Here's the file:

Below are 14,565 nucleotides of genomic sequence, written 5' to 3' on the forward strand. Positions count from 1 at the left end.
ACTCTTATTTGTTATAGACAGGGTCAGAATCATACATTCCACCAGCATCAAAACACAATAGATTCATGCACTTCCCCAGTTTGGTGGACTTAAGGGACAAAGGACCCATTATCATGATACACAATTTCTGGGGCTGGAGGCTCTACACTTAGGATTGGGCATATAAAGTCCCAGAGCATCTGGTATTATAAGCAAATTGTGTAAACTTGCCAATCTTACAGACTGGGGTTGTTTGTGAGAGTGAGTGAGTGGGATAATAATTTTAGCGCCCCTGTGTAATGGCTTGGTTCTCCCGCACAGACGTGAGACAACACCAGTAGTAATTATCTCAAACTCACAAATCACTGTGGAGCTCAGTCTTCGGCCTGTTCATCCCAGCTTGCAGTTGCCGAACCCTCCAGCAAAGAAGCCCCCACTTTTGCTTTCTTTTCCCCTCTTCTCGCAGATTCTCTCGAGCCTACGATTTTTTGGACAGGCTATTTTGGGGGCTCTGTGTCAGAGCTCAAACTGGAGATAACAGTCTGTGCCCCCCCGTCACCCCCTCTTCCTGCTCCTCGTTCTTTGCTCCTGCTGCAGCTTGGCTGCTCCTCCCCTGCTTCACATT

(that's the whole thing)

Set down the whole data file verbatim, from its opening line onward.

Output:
Below are 14,565 nucleotides of genomic sequence, written 5' to 3' on the forward strand. Positions count from 1 at the left end.
ACTCTTATTTGTTATAGACAGGGTCAGAATCATACATTCCACCAGCATCAAAACACAATAGATTCATGCACTTCCCCAGTTTGGTGGACTTAAGGGACAAAGGACCCATTATCATGATACACAATTTCTGGGGCTGGAGGCTCTACACTTAGGATTGGGCATATAAAGTCCCAGAGCATCTGGTATTATAAGCAAATTGTGTAAACTTGCCAATCTTACAGACTGGGGTTGTTTGTGAGAGTGAGTGAGTGGGATAATAATTTTAGCGCCCCTGTGTAATGGCTTGGTTCTCCCGCACAGACGTGAGACAACACCAGTAGTAATTATCTCAAACTCACAAATCACTGTGGAGCTCAGTCTTCGGCCTGTTCATCCCAGCTTGCAGTTGCCGAACCCTCCAGCAAAGAAGCCCCCACTTTTGCTTTCTTTTCCCCTCTTCTCGCAGATTCTCTCGAGCCTACGATTTTTTGGACAGGCTATTTTGGGGGCTCTGTGTCAGAGCTCAAACTGGAGATAACAGTCTGTGCCCCCCCGTCACCCCCTCTTCCTGCTCCTCGTTCTTTGCTCCTGCTGCAGCTTGGCTGCTCCTCCCCTGCTTCACATT